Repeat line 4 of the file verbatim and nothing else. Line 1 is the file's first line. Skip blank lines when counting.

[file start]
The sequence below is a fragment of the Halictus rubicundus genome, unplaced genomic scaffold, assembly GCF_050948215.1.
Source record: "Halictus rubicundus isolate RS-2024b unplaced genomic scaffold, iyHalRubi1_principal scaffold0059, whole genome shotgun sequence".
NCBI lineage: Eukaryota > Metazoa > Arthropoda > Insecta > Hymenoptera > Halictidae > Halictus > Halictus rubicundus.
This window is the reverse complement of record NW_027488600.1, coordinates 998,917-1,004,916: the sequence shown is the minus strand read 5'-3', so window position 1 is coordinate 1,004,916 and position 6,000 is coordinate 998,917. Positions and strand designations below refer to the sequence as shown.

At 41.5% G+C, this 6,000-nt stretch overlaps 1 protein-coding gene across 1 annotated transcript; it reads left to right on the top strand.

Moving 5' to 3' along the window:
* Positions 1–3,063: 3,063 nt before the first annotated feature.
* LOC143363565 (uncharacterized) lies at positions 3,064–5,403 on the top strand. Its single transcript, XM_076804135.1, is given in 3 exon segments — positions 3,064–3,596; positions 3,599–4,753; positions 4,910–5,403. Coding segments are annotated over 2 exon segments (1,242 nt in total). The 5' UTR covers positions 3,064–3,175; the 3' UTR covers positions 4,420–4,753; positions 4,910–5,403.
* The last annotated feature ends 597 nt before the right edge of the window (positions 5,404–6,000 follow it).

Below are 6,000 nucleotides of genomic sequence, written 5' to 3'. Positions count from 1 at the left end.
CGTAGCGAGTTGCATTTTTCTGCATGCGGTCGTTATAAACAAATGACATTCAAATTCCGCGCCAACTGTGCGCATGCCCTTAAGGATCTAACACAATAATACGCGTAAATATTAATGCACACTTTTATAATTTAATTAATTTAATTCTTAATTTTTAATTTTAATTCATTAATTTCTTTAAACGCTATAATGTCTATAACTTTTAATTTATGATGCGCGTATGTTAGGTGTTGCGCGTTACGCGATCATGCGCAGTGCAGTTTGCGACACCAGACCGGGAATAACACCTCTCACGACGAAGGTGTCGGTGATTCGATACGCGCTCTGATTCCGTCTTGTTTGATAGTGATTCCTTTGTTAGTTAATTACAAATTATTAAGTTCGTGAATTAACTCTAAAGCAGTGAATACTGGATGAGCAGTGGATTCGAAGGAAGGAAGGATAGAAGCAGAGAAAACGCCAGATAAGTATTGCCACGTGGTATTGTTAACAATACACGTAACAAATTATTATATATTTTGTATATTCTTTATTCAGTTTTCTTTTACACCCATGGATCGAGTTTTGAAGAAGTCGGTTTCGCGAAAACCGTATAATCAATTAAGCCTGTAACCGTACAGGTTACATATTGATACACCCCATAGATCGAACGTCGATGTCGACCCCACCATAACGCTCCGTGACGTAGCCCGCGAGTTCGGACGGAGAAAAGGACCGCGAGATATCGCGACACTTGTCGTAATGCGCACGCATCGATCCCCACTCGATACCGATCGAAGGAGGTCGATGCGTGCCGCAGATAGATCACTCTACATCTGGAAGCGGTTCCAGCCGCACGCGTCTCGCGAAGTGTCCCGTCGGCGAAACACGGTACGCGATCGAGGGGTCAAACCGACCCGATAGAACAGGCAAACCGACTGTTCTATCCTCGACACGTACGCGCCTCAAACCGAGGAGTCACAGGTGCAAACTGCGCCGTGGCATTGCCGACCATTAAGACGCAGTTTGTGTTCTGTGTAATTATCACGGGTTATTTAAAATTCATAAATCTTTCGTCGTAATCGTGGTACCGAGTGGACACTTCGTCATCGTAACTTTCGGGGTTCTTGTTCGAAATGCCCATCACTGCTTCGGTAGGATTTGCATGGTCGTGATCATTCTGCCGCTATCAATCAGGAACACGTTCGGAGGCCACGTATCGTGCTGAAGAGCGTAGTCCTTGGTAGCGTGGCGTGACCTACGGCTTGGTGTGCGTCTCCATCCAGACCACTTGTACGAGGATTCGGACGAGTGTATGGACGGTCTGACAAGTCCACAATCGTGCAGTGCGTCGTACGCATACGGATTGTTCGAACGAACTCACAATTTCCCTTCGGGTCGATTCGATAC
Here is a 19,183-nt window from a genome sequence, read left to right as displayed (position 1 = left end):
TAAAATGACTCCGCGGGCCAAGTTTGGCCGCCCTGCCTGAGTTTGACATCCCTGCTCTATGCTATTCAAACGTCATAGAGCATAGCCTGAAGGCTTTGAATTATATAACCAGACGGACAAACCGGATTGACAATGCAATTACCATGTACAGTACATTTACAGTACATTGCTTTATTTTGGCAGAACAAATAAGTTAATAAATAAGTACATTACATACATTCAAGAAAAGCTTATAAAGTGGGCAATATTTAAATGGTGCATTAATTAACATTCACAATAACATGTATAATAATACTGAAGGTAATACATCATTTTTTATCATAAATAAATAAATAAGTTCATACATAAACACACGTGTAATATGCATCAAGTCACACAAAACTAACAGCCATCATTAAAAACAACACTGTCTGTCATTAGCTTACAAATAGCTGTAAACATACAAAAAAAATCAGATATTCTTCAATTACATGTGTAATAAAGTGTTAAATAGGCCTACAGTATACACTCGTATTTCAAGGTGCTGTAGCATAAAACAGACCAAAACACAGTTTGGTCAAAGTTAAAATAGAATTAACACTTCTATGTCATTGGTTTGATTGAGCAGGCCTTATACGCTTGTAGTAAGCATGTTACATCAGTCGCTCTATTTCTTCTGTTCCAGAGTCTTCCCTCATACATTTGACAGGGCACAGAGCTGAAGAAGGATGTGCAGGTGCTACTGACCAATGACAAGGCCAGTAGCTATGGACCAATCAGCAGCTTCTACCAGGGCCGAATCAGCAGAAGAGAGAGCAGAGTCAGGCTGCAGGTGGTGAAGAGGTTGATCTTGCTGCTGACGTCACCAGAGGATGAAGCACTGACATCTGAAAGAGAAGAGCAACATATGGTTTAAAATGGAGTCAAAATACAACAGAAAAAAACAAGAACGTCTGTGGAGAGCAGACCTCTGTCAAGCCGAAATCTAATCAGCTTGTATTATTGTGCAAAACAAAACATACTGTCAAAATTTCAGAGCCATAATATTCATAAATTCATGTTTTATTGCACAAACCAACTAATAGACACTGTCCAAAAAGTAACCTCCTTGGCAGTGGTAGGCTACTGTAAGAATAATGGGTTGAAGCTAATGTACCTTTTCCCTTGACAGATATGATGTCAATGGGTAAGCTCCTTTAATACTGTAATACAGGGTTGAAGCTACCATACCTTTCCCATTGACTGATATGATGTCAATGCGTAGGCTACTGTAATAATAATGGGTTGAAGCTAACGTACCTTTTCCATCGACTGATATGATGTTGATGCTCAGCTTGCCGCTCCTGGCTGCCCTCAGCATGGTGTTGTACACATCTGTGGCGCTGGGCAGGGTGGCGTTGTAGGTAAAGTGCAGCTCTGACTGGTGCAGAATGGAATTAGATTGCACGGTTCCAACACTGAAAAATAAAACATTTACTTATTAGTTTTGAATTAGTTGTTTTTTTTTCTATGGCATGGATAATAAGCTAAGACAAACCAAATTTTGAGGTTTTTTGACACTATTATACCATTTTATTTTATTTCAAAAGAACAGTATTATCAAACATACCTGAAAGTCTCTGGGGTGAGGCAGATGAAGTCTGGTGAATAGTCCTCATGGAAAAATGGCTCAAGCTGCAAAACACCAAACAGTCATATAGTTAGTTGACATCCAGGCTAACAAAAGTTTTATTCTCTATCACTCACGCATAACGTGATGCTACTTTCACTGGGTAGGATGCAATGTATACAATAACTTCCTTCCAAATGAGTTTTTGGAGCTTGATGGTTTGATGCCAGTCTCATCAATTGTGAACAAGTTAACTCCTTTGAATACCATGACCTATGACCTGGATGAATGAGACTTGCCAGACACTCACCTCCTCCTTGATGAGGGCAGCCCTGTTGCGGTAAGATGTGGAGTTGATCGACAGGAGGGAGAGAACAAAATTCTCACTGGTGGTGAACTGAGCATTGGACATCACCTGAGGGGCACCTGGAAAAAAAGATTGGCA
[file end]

This window is the reverse complement of record NW_027488600.1, coordinates 998,917-1,004,916: the sequence shown is the minus strand read 5'-3', so window position 1 is coordinate 1,004,916 and position 6,000 is coordinate 998,917. Positions and strand designations below refer to the sequence as shown.